A general theory is proposed that attributes the origins of human intelligence to an expansion of dopaminergic systems in human cognition. Dopamine is postulated to be the key neurotransmitter regulating six predominantly left-hemispheric cognitive skills critical to human language and thought: motor planning, working memory, cognitive flexibility, abstract reasoning, temporal analysis/sequencing, and generativity. A dopaminergic expansion during early hominid evolution could have enabled successful chase-hunting in the savannas of sub-Saharan Africa, given the critical role of dopamine in counteracting hyperthermia during endurance activity. In turn, changes in physical activity and diet may have further increased cortical dopamine levels by augmenting tyrosine and its conversion to dopamine in the central nervous system (CNS). By means of the regulatory action of dopamine and other substances, the physiological and dietary changes may have contributed to the vertical elongation of the body, increased brain size, and increased cortical convolutedness that occurred during human evolution. Finally, emphasizing the role of dopamine in human intelligence may offer a new perspective on the advanced cognitive reasoning skills in nonprimate lineages such as cetaceans and avians, whose cortical anatomy differs radically from that of primates.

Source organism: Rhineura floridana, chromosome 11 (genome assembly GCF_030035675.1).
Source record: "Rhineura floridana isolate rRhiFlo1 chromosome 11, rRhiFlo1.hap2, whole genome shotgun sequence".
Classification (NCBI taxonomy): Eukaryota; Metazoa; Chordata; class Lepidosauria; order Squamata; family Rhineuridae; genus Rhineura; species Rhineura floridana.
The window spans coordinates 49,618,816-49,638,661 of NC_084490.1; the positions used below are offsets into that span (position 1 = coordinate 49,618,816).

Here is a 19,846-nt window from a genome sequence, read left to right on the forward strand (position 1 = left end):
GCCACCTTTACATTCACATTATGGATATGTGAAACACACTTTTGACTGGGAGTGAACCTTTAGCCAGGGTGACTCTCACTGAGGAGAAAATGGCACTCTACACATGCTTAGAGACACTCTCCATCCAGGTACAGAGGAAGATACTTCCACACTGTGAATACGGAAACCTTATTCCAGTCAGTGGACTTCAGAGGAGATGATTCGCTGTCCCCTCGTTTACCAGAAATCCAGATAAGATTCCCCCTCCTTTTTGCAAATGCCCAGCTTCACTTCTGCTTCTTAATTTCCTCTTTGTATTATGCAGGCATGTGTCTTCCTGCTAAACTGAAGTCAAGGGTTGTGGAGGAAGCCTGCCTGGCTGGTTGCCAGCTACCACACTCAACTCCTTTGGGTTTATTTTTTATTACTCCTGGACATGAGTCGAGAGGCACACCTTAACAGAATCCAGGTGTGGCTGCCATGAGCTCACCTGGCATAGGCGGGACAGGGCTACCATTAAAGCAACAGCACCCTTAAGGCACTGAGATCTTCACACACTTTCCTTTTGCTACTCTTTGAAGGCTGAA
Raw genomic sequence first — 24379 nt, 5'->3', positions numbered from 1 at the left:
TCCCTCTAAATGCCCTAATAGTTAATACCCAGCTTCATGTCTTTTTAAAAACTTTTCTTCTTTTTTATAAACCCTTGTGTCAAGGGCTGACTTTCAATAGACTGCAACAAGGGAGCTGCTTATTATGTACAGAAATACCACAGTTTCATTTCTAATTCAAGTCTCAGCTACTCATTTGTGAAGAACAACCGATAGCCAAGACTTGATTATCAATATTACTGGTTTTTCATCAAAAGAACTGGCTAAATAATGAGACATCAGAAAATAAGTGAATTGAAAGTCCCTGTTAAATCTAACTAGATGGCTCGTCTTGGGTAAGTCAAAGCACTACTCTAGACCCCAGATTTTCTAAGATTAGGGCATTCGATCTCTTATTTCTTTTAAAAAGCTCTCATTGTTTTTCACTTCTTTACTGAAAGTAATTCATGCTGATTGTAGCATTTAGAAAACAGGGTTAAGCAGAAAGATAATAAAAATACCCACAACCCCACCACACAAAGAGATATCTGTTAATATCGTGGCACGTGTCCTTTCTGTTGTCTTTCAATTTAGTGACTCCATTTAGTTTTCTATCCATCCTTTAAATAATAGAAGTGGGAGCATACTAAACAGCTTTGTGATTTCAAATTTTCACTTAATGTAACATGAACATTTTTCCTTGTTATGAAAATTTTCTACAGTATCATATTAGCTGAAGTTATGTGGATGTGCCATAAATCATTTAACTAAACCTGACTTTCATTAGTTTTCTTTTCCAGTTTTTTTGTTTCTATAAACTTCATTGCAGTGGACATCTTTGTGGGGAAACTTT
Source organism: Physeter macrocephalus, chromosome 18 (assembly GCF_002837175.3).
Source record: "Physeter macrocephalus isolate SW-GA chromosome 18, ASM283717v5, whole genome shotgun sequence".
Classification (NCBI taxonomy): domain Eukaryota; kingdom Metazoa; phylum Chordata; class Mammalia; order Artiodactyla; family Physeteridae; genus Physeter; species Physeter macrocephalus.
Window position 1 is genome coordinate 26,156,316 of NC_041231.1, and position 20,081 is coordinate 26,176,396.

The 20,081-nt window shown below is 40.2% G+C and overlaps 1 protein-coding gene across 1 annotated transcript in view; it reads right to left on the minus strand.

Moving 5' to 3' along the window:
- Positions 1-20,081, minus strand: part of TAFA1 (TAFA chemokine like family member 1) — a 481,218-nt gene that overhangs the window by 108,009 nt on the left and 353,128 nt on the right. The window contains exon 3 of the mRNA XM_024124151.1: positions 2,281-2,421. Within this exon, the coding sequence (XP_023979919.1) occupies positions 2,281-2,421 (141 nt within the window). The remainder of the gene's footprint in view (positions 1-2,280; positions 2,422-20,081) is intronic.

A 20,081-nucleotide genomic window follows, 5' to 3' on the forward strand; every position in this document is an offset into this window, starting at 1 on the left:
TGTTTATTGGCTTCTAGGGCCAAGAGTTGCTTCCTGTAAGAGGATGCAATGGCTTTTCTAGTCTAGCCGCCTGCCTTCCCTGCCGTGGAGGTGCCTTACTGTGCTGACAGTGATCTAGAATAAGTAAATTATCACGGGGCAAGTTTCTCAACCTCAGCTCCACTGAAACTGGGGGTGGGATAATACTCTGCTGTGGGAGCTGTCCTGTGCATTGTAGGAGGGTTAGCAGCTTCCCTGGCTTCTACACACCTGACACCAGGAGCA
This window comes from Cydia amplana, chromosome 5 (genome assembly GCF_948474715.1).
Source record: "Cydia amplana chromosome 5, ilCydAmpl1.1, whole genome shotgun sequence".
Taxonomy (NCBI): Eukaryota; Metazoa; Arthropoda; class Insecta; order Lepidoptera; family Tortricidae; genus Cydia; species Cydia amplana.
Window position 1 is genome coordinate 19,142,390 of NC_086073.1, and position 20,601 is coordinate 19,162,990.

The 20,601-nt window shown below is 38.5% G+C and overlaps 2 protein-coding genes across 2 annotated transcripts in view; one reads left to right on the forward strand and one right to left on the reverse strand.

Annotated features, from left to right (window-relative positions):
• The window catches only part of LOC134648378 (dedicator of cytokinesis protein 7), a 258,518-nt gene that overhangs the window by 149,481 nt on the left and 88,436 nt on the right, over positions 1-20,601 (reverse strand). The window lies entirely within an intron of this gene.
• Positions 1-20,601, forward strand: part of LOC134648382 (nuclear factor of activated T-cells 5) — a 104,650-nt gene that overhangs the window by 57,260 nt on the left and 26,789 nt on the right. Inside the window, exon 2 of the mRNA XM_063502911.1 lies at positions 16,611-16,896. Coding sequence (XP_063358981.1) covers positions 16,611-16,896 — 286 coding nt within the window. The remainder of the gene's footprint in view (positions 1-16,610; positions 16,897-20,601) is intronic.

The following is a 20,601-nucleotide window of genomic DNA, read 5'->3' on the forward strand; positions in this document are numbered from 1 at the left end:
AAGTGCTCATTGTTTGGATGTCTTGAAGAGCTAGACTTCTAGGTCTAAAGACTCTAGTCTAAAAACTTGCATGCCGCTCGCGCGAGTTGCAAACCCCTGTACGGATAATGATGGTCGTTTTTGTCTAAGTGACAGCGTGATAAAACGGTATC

Copyright 1999 Academic Press.